A new way of dealing with calls to the police stopped unnecessary trips by north-east officers more than 2,000 times in its first month of operations.
Police Scotland set up a specialist call-handling centre in Inverness in October, aiming to better prioritise resources.
The 25-strong contact assessment model (Cam) team is the first point-of-contact for 101 and 999 calls, with trained officers determining how immediate the threat of harm is.
Yesterday Aberdeen councillors were briefed on the “significant contribution” the new system made on the work load of north-east officers.
Chief Inspector Mike Whitford told them: “In its first four weeks, the Cams officers completely resolved – without those incidents coming anywhere near frontline officers – 1,076 incidents.
“They were involved in partnership with the division and the control room on 483 incidents, and were able to contribute quite significantly to those.
“And then, there were 451 occasions crimes were taken remotely over the phone, either because it suited the member of the public or the level of risk justified it.
“So in total that ‘s more than 2,000 incidents that did not come out immediately to frontline officers in four weeks.
“That’s a significant contribution and I have no doubt as we bed this in, the impact will grow.”
Trained officers consider the circumstances of each incident before deciding on an appropriate and proportionate response, which could be immediate attendance, an appointment with an officer or helping over the phone.
It is hoped the system will tie in with other services, such as mental health resources, too.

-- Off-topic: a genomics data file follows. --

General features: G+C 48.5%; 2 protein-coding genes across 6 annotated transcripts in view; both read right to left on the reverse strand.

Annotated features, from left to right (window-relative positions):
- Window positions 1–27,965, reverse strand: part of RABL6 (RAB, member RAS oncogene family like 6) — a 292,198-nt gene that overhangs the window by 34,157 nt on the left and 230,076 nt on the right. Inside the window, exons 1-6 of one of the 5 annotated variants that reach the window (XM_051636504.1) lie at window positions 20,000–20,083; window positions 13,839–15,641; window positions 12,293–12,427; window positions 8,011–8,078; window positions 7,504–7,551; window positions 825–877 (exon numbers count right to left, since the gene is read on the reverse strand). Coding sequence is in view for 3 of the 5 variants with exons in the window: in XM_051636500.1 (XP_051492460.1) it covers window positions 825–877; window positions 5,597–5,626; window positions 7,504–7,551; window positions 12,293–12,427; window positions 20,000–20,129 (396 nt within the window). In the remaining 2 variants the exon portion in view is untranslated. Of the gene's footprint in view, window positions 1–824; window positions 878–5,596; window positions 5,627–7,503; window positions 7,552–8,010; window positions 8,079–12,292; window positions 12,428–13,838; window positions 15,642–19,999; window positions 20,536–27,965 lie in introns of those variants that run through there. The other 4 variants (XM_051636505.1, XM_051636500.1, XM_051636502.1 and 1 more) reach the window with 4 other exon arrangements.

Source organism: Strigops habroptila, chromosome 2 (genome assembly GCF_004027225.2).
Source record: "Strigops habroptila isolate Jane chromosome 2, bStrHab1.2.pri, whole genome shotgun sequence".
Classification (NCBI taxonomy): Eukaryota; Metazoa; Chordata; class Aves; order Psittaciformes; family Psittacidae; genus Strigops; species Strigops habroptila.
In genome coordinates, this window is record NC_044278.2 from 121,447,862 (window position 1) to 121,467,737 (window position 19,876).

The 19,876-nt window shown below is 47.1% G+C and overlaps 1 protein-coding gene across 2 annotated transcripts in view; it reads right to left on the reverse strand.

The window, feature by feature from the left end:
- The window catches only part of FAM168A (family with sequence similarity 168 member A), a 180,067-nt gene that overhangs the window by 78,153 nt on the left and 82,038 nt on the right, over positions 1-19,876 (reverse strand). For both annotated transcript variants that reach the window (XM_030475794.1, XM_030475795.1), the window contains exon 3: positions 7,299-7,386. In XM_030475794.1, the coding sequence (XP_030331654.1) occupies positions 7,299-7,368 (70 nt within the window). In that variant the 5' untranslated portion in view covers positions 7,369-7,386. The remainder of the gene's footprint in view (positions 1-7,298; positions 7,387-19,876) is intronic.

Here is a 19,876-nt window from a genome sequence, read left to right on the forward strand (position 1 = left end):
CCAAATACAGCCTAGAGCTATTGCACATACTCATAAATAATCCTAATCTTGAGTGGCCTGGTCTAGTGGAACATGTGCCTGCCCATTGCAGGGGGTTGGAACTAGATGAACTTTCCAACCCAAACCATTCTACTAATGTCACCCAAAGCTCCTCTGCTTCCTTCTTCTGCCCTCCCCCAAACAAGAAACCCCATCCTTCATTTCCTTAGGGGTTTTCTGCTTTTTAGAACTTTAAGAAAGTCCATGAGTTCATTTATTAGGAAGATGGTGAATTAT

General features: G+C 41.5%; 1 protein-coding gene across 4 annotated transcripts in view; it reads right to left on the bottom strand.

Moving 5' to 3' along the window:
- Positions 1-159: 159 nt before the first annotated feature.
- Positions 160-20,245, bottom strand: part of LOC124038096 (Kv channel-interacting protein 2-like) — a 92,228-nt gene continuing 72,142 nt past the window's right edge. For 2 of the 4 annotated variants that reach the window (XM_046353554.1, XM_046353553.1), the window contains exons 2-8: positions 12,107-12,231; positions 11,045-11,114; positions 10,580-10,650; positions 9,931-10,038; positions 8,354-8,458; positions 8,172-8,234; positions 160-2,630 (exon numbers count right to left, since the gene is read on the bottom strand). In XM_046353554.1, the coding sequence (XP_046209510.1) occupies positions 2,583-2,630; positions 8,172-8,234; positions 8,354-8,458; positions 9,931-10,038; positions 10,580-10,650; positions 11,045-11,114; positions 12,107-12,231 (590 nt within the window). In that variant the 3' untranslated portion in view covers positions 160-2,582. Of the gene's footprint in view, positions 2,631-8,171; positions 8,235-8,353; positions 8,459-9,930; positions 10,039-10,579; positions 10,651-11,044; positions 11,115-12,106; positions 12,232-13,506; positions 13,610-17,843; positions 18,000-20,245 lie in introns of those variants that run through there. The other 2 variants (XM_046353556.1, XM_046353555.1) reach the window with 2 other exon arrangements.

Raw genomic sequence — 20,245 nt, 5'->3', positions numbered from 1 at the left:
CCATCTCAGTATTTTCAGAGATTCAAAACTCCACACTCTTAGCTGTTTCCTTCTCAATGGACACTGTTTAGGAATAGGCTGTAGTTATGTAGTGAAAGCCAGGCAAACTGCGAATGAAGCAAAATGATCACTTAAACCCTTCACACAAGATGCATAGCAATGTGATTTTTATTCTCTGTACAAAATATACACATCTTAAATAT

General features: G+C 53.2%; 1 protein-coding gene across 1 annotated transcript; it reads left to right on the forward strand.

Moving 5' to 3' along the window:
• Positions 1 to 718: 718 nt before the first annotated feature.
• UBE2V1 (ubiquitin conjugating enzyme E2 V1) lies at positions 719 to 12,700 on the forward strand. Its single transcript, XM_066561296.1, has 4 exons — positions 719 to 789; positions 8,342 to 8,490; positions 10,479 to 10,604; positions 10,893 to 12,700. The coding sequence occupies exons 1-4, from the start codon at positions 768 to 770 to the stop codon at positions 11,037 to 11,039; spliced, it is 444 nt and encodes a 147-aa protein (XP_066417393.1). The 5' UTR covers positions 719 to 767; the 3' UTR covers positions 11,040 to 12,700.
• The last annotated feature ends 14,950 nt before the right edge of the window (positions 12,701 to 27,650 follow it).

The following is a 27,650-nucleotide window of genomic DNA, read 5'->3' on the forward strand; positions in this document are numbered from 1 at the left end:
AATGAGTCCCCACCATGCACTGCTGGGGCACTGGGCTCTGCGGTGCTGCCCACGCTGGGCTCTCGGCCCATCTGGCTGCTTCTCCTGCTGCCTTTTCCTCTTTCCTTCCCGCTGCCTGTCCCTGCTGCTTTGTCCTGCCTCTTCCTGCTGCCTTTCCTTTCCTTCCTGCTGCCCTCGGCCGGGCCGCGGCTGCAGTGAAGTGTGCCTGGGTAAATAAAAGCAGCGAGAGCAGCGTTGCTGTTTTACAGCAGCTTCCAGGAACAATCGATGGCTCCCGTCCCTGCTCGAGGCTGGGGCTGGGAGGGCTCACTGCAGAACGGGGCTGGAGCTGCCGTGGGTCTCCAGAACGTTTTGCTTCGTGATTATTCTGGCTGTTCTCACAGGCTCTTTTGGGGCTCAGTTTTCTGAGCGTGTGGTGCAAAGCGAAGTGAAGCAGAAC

The introduction comes with the closure of police call-handling centres in the north-east still fresh in the memory.
But Ch Insp Whitford said: “The key principle behind Cam is the recognition that where we were before wasn’t acceptable any more.
“We took calls from the public and we gave them basic gradings, more often than not decided on the type of the incident rather than the nature of the threat or risk of harm involved.
“It led many members of the public phoning police and waiting, sometimes days on, end for officers to arrive.”
He described excitement among officers he had briefed on the system in the past few weeks, whose eyes “lit up when the penny dropped” about how it could improve their work.
Liberal Democrat law and order spokesman on the council, Martin Greig, said: “The police can be the first point of contact for many different reasons. Sometimes this is not about crime or disorder.
“However, the local police are committed to serve and help if they can and the new process includes the option of referring those in need to specialised services beyond the police.
“The changes in managing calls is developing and improving the way our local police serve the people of the north-east.”